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Here is my test query:

if (strpos($q, '+') > 0 || strpos($q, '-') > 0 || strpos($q, '"') > 0 || strpos($q, '*') > 0) {

    print ("Advanced search operators are being used");

} else {

    print ("Advanced search operators are NOT being used"); 

$q = '-lavender' fails
$q = 'burn -lavender' passes

What am I doing wrong? I would like to have it pass anytime a + or - is in the string at all.


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classic mistake: use > -1 or >= 0 –  Prasanth Aug 23 '12 at 20:37
@goldenparrot Classic mistake use !== false –  PeeHaa Aug 23 '12 at 21:27
@PeeHaa classic mistake use is_int(strpos($q, '+')) –  webarto Aug 23 '12 at 22:15
@webarto classic mistake use jquery –  Lusitanian Aug 23 '12 at 22:31
@Lusitanian not sure if sirius or trolling ;D –  webarto Aug 23 '12 at 22:31
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6 Answers 6

strpos() returns false if it doesn't find the value, otherwise it returns the position beginning at 0.

Your comparisons should check to see if the return value !== false:

if (strpos($q, '+') !== false || strpos($q, '-') !== false || strpos($q, '"') !== false || strpos($q, '*') !== false)


You could use a regular expression:

preg_match('/[-+*"]+/', $q);


NikiC just brought strpbrk() to my attention, and it will work perfectly for you:

if (strpbrk ( $q, '-+*"') !== false)

It's the equivalent of that long if statement above.

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Looks ok from here, but I'm not perfect with regex –  SomeKittens Ux2666 Aug 23 '12 at 20:43
@SomeKittens thanks, I verified it. Forgot to remove the /s in my regex tester. –  Matt Aug 23 '12 at 20:44
@user1547257 please read my updated answer - strpos may still return the equivalent of 0 (false) if the substring isn't found. –  Matt Aug 23 '12 at 21:12
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strpos($q, '+') !== false

0 is a valid position, the first one.

Edited after the enjoyable conversation with my SO comrades below.

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!= false isn't enough either. –  Niet the Dark Absol Aug 23 '12 at 21:22
!== false is exactly what you should use. Why would you say it's not enough? –  Niet the Dark Absol Aug 23 '12 at 21:25
Because the function definition says it may also return non-Boolean values which evaluates to false. Not necessarily === false. –  databyss Aug 23 '12 at 21:26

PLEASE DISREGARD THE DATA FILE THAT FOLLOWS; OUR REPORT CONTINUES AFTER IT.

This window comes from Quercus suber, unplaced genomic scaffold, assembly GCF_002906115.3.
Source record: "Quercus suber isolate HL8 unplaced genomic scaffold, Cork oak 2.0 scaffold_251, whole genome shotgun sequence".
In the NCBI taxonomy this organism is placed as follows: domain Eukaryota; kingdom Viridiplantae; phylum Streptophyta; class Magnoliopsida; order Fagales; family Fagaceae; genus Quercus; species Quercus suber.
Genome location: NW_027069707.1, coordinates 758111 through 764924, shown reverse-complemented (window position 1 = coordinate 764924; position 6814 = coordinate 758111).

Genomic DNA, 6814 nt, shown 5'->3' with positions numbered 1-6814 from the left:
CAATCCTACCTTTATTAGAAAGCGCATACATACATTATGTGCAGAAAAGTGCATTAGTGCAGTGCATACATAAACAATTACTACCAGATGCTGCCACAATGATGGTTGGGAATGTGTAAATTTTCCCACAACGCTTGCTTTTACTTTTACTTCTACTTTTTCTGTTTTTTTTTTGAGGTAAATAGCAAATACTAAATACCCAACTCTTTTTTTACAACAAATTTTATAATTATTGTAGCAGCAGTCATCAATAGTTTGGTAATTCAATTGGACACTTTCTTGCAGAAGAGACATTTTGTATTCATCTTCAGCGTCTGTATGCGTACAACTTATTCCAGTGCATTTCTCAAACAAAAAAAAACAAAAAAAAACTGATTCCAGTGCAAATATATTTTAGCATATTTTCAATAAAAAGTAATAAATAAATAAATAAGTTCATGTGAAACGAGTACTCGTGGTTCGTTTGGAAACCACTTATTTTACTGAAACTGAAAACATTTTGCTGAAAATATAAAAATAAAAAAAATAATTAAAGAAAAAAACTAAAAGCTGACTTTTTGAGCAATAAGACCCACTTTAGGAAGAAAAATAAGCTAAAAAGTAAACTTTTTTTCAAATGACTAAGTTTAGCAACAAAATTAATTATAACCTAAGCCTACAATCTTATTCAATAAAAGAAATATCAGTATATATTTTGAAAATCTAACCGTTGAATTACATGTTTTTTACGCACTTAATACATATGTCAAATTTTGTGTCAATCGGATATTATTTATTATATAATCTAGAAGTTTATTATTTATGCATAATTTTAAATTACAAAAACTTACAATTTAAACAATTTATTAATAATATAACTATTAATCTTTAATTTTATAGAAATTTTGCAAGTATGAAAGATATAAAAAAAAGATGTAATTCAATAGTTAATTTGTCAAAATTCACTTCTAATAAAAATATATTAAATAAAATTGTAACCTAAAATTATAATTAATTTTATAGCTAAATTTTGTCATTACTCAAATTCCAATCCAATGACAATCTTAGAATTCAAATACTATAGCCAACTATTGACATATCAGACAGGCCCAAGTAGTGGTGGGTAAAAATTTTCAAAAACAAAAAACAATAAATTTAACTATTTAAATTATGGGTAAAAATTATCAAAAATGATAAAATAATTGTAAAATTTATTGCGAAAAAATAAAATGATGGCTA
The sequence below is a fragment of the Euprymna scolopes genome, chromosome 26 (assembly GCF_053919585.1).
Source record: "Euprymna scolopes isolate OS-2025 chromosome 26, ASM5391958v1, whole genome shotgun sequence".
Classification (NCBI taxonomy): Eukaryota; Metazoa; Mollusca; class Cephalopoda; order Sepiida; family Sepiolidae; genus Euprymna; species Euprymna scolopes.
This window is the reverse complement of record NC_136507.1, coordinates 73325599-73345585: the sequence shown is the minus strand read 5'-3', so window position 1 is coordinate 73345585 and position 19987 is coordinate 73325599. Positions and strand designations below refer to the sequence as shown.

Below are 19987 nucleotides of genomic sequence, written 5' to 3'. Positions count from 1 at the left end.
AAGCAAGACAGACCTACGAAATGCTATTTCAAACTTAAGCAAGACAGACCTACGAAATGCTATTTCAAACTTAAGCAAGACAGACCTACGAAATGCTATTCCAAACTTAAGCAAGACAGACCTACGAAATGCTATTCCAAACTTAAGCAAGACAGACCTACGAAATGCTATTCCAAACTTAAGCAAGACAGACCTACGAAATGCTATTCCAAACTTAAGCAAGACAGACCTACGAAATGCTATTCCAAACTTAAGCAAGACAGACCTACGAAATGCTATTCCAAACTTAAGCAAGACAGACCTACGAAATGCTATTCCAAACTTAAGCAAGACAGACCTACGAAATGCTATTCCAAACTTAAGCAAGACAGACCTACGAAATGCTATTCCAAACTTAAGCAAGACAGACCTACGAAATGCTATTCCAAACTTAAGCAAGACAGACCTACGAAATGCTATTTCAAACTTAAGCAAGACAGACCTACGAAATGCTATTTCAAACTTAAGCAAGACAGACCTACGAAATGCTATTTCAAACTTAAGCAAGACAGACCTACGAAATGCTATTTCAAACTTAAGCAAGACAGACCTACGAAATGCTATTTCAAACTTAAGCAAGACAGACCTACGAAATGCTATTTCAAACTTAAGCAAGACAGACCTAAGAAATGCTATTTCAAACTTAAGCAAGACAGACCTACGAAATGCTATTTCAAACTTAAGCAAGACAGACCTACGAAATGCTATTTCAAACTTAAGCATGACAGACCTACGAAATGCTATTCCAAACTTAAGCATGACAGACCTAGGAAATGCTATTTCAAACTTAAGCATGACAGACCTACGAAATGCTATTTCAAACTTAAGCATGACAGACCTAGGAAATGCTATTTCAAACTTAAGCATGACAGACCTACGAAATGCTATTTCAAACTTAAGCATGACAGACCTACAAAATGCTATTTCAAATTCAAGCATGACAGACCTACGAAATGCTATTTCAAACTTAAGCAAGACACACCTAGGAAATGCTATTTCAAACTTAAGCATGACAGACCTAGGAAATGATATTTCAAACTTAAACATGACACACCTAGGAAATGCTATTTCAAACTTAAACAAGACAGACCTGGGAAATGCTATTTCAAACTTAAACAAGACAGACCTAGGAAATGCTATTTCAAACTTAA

@databyss That means that it either returns 0 (for "occurs at start of string") or false (for "doesn't occur"). That's why you have to check for !== false. –  NikiC Aug 23 '12 at 21:28
Oh lol, I'm dumb. I read that as a warning that it might return a non-Boolean false since it was in the Return Values section. Not that a valid result of 0 could be misinterpreted as FALSE. WHEEEEEEEE! –  databyss Aug 23 '12 at 21:30
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$mystring = 'abc';
$findme   = 'a';
$pos = strpos($mystring, $findme);

// Note our use of ===.  Simply == would not work as expected
// because the position of 'a' was the 0th (first) character.
if ($pos === false) {
    echo "The string '$findme' was not found in the string '$mystring'";
} else {
    echo "The string '$findme' was found in the string '$mystring'";
    echo " and exists at position $pos";
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In -lavender, strpos is returning 0 because it's finding - at the beginning of the string (or index 0).

Try this:

strpos($q, '-') !== false
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strpos returns false if no match is found, or 0 if it is found at the start. To distinguish the two, use ===.

However, it could be made easier:

if( preg_match('/[-+"*]/',$q)) {
    echo "Advanced search";
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Don't + and * have to be escaped? –  Matt Aug 23 '12 at 21:29
Not in a character class, they have no meaning there. –  Niet the Dark Absol Aug 23 '12 at 21:31
Cool. Just double-checking. –  Matt Aug 23 '12 at 21:33
@Kolink you might want add a word boundary, although likely it is not necessary... rubular.com/r/08k7UIzLjh –  webarto Aug 23 '12 at 22:09
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strpos returns the position of the character in the string; in the first test string, '-lavender the character is the first one.

In that case, strpos is returning 0, which is the first character. That evaluates to false, even though the string is found.

You need to do a boolean compare:

if (strpos($q, '-') !== false ...
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